An excellent experience does not necessarily involve a couple of applications and gadgets. In reality, it is best to have no interface at all sometimes — or at least one that is less evident to the user.
Sometimes referred to as "Zero UI", invisible or hidden interfaces are a hot topic in the design community. And that's why, as linked devices such as the Nest thermostat, Amazon Echo, and Fitbit are becoming increasingly widespread, traditional interfaces such as screens are becoming less practical.
The benefits of unseen interfaces are not just trendy new gadgets, traditional products that still depend on screen-based interactions can also learn something from this fresh trend. Let's look at what makes unseen interfaces such a trend and how they can assist or harm UX.
The glamour of Invisible UI
It's hard to imagine getting attached to something that users don't often communicate with. That's until you remember how good a user-free communication can be!
Interfaces that weed out as much unnecessary effort as possible are really just seeking to achieve what any UX champion is striving for: a delightful, usable experience that solves a problem users have.
A screen-free mindset for a globe full of screens!
It is a good vision of the future, but what about all the applications, sites, and goods that still depend on a screen for user interaction? Sometimes interfaces can add additional measures, but they're also integrated into a lot of the technology we're using today — and they're not likely to go away anytime soon.
The good news is that it's not because your product needs an interface that you can't aspire to make it as unseen as you can.
The idea of an unseen interface is not only the recent UX design fad: it is a fresh way to approach the user experience thinking beyond the screen.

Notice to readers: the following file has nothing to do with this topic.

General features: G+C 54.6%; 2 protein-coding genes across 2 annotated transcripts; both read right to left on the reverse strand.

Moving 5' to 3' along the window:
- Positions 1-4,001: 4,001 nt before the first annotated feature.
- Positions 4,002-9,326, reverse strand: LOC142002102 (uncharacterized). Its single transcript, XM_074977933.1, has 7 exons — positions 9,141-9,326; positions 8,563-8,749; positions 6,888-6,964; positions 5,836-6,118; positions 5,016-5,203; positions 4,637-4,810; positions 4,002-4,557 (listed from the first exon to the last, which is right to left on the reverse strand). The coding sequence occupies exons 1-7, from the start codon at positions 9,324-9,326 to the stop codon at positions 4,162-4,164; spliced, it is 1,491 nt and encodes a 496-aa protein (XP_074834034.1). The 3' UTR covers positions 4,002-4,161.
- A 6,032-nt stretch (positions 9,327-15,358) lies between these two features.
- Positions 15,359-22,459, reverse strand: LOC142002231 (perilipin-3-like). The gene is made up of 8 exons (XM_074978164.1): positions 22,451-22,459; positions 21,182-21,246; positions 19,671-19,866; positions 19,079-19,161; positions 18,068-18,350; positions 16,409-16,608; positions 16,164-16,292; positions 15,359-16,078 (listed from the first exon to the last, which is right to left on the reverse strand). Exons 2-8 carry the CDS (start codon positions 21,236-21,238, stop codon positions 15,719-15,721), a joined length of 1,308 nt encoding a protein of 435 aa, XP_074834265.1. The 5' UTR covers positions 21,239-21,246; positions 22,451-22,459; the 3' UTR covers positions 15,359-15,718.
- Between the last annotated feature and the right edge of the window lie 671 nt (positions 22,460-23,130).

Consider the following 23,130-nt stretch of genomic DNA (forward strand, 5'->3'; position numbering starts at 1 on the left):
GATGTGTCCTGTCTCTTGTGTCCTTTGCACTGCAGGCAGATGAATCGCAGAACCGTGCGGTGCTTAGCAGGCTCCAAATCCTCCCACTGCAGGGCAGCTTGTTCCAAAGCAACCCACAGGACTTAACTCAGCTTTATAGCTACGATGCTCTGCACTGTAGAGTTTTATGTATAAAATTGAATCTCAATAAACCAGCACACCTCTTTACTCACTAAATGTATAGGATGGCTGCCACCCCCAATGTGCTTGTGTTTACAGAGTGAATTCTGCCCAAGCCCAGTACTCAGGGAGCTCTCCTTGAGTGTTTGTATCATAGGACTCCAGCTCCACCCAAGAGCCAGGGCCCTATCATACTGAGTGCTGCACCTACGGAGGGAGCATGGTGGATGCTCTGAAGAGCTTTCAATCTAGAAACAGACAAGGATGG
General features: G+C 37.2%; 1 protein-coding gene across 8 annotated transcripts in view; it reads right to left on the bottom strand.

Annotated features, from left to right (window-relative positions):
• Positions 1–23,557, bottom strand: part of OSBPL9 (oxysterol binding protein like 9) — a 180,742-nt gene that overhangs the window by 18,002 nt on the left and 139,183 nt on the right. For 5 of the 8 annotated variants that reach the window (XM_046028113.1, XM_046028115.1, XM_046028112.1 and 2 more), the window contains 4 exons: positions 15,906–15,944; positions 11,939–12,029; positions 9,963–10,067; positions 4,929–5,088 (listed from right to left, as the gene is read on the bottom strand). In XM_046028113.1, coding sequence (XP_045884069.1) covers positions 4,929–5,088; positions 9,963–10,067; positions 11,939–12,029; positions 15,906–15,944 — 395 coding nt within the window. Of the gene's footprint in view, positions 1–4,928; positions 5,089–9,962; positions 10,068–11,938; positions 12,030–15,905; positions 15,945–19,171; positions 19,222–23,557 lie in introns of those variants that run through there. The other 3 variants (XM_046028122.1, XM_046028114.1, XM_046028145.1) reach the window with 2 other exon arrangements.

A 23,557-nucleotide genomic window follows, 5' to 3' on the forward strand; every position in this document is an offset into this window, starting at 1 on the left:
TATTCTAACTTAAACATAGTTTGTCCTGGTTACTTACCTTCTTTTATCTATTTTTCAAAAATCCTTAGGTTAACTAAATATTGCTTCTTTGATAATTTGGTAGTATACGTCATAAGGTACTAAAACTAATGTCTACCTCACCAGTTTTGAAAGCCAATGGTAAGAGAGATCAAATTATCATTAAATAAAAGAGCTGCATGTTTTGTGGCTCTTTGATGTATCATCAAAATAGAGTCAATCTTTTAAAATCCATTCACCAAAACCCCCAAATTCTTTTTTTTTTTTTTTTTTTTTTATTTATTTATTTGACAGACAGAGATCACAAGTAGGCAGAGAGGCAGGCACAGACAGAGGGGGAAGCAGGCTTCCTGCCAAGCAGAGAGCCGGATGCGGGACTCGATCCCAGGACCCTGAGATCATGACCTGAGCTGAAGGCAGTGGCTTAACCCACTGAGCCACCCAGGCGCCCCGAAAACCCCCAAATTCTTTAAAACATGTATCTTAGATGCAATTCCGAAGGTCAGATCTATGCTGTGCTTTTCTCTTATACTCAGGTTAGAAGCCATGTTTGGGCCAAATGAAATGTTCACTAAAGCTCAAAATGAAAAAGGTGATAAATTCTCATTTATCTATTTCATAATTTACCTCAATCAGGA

First coined by HUGE CEO, Aaron Shapiro, the notion of anticipatory design encourages the design of products and experiences using accessible information to anticipate what clients would like to do next. With invisible interfaces in mind, this idea can be taken a step further to see where steps can be removed, further streamlining their experience.
Personalization is one-way companies use to connect with their users to provide them with the information they need in a way that they feel is genuine. It also occurs that you can function in a different manner to have more invisible UI. The onboarding method is an excellent place to begin collecting data about your customers for future interactions that can be saved and pre-populated.
We talk a lot about Empathy in the UX community, and there's a good reason for it: it's at the heart of everything we do to delight and engage users. Empathy can be one of your most powerful tools when it comes to interface. Understanding what your users want, need and can do with your product will help you design it to fit their lives, rather than forcing them to adapt to the use of your product. Staying empathic with the needs of your users will keep you focused on finding a solution that works best for them.
Not everyone is prepared to totally remove the screen from user interaction. But that doesn't mean that invisible UI still can't give designers precious insight. By concentrating on the experience and not the interface, you can guarantee that your customers stay at the heart of your mission. And whatever interface you use is going to create their lives easier and better!